“And you may think this is just a story, but that’s the thing about stories—they’re more than just words. They live inside us. They make us who we are. And as long as someone believes that, there will always be magic.” (Henry Mills)
I’ve always loved stories. I’ve always believed in the power of stories—the stories we’re told, the stories we tell, the stories that reflect who we are, and the stories that show us who we can become. When I look at my life, I can see that I’m the sum of a million different stories that all showed up to shape me exactly when I needed them.
One of those stories ended last night, and I can’t let it go without a proper sendoff.
Once Upon a Time is a show about many things—crazy timelines, strong women, second chances, and hope. But it’s also a show about stories. One of the most prominent themes throughout the show’s seven seasons has been that you have the power to control your life’s narrative; you can write your own happy ending. You can choose whether people see you as a villain or a hero. You are the author of your story. And that’s where hope comes from—knowing that it’s never too late to change your story, to find your happily ever after.
Hope lives in the hearts of those who know that our stories aren’t written in stone; they can change as we change—and those changes can be for the better.
This kind of hope was found throughout the series finale, “Leaving Storybrooke.” As Rumplestiltskin faced down his worst enemy—his own darkness—it struck me that there was no better way for his story to end. No one has tormented Rumplestiltskin more than his inner demons, the voices in his head telling him he would always be a coward so he should always choose the coward’s path—the path that favored power over love. But at the very end, Rumplestiltskin chose to define himself on his own terms. For so long he let everyone—including himself—call him a coward, but it wasn’t too late for him to write a different ending to his story. In this story, he died a hero’s death rather than continuing to live a coward’s life. And because he made that choice, his story had the happy ending he felt he would never be worthy of—a reunion with his beloved Belle for eternity.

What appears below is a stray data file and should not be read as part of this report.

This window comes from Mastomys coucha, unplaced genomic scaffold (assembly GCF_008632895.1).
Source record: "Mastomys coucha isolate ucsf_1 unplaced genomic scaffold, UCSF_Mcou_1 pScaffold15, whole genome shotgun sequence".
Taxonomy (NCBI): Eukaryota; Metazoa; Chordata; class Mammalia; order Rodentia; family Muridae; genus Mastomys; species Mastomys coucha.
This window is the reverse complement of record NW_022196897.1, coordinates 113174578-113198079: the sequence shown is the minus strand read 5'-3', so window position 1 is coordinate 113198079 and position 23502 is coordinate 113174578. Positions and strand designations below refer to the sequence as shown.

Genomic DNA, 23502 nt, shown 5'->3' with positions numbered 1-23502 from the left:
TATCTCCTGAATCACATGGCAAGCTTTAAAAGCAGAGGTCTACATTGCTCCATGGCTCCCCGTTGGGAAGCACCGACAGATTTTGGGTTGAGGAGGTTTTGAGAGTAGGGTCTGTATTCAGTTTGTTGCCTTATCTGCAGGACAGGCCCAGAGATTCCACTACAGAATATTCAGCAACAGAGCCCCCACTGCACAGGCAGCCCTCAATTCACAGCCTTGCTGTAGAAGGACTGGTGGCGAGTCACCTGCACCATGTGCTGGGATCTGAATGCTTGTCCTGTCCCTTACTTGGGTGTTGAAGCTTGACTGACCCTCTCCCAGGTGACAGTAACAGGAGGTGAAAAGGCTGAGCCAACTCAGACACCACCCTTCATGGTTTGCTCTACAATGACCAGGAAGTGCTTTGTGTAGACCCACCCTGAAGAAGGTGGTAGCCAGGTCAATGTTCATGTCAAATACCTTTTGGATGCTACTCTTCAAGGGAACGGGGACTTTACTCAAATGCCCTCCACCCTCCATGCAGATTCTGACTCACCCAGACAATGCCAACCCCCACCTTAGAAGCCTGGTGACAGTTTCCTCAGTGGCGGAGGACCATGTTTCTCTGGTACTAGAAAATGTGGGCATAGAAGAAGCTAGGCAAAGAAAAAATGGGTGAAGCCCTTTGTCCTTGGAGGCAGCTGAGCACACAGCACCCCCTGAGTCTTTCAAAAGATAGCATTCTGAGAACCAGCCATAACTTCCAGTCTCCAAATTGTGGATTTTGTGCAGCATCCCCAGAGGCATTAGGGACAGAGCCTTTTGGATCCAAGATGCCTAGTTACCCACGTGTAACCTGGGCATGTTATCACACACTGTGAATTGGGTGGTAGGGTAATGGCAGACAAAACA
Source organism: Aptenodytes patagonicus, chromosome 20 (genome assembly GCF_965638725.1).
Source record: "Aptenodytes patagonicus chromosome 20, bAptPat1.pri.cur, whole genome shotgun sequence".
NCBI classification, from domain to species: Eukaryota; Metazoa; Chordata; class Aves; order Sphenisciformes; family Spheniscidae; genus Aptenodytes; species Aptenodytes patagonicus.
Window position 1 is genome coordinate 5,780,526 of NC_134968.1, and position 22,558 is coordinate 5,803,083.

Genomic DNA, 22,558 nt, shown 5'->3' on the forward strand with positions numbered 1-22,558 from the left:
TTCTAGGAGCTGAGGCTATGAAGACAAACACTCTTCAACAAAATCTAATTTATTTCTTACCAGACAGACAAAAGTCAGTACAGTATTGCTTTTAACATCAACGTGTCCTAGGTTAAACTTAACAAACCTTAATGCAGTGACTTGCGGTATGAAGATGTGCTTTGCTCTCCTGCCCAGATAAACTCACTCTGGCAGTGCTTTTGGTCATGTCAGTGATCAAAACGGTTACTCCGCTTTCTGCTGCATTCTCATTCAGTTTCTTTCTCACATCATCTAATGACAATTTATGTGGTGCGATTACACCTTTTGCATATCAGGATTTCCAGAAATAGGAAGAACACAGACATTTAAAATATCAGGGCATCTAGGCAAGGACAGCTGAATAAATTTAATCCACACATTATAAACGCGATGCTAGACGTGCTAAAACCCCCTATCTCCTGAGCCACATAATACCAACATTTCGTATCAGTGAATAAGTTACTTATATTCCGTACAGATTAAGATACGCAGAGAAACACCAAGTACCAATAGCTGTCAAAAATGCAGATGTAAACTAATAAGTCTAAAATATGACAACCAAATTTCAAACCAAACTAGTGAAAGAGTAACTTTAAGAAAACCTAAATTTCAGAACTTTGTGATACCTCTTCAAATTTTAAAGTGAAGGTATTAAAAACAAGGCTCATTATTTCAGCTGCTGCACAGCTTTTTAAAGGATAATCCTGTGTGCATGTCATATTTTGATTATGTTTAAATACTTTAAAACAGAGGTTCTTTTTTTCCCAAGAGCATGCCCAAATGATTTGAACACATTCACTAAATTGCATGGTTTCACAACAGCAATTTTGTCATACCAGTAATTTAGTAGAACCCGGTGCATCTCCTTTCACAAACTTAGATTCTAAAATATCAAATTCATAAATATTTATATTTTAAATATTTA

The same themes could be found in the final story for Regina—a woman who once believed her happy ending was destroying Snow White’s happiness. Her journey from the Evil Queen to the woman who ended the series as the elected Good Queen of all the realms shows that changing your story isn’t always easy, but it’s always worth it. Happy endings are earned through hard work, and there’s hope to found in that lesson, too. Everyone can have a happy ending—no matter who you once were or how lost you got along the way. It may look nothing like you once thought it would, but that’s because you’re not who you once were when you first imagined your happy ending.